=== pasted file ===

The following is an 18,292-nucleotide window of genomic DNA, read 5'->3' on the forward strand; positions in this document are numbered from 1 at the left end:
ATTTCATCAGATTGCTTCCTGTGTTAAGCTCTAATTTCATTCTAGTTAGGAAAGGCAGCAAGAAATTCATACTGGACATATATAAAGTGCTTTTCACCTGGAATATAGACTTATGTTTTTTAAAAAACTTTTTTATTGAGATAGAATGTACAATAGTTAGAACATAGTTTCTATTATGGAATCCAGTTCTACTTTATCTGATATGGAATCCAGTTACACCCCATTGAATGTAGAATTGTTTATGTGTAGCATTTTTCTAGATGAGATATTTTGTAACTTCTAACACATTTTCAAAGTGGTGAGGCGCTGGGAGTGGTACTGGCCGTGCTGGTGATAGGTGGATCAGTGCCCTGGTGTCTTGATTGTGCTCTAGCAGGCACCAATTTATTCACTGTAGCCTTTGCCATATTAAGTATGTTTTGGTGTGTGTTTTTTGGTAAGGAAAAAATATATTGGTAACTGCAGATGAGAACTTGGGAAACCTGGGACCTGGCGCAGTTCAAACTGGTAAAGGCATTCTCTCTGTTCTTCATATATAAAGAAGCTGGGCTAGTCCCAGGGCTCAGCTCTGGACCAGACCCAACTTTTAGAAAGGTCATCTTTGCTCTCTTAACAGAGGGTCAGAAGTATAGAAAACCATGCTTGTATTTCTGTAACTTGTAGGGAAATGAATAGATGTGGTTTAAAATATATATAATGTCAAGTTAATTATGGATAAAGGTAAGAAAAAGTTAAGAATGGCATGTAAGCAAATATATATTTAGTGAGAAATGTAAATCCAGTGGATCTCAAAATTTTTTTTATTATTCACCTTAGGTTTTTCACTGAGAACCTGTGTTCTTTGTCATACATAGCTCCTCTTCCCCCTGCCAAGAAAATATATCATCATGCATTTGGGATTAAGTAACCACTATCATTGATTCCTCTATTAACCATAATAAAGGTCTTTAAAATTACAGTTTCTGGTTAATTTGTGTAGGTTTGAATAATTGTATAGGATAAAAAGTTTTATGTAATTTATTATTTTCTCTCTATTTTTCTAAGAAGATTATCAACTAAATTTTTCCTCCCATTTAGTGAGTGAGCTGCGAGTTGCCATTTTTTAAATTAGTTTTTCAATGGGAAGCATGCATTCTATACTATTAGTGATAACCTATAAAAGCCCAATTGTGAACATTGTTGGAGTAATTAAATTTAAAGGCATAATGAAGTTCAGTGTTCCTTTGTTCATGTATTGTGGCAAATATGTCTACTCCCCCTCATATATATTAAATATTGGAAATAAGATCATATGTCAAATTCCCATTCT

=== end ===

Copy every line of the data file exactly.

The following is an 18,292-nucleotide window of genomic DNA, read 5'->3' on the forward strand; positions in this document are numbered from 1 at the left end:
ATTTCATCAGATTGCTTCCTGTGTTAAGCTCTAATTTCATTCTAGTTAGGAAAGGCAGCAAGAAATTCATACTGGACATATATAAAGTGCTTTTCACCTGGAATATAGACTTATGTTTTTTAAAAAACTTTTTTATTGAGATAGAATGTACAATAGTTAGAACATAGTTTCTATTATGGAATCCAGTTCTACTTTATCTGATATGGAATCCAGTTACACCCCATTGAATGTAGAATTGTTTATGTGTAGCATTTTTCTAGATGAGATATTTTGTAACTTCTAACACATTTTCAAAGTGGTGAGGCGCTGGGAGTGGTACTGGCCGTGCTGGTGATAGGTGGATCAGTGCCCTGGTGTCTTGATTGTGCTCTAGCAGGCACCAATTTATTCACTGTAGCCTTTGCCATATTAAGTATGTTTTGGTGTGTGTTTTTTGGTAAGGAAAAAATATATTGGTAACTGCAGATGAGAACTTGGGAAACCTGGGACCTGGCGCAGTTCAAACTGGTAAAGGCATTCTCTCTGTTCTTCATATATAAAGAAGCTGGGCTAGTCCCAGGGCTCAGCTCTGGACCAGACCCAACTTTTAGAAAGGTCATCTTTGCTCTCTTAACAGAGGGTCAGAAGTATAGAAAACCATGCTTGTATTTCTGTAACTTGTAGGGAAATGAATAGATGTGGTTTAAAATATATATAATGTCAAGTTAATTATGGATAAAGGTAAGAAAAAGTTAAGAATGGCATGTAAGCAAATATATATTTAGTGAGAAATGTAAATCCAGTGGATCTCAAAATTTTTTTTATTATTCACCTTAGGTTTTTCACTGAGAACCTGTGTTCTTTGTCATACATAGCTCCTCTTCCCCCTGCCAAGAAAATATATCATCATGCATTTGGGATTAAGTAACCACTATCATTGATTCCTCTATTAACCATAATAAAGGTCTTTAAAATTACAGTTTCTGGTTAATTTGTGTAGGTTTGAATAATTGTATAGGATAAAAAGTTTTATGTAATTTATTATTTTCTCTCTATTTTTCTAAGAAGATTATCAACTAAATTTTTCCTCCCATTTAGTGAGTGAGCTGCGAGTTGCCATTTTTTAAATTAGTTTTTCAATGGGAAGCATGCATTCTATACTATTAGTGATAACCTATAAAAGCCCAATTGTGAACATTGTTGGAGTAATTAAATTTAAAGGCATAATGAAGTTCAGTGTTCCTTTGTTCATGTATTGTGGCAAATATGTCTACTCCCCCTCATATATATTAAATATTGGAAATAAGATCATATGTCAAATTCCCATTCT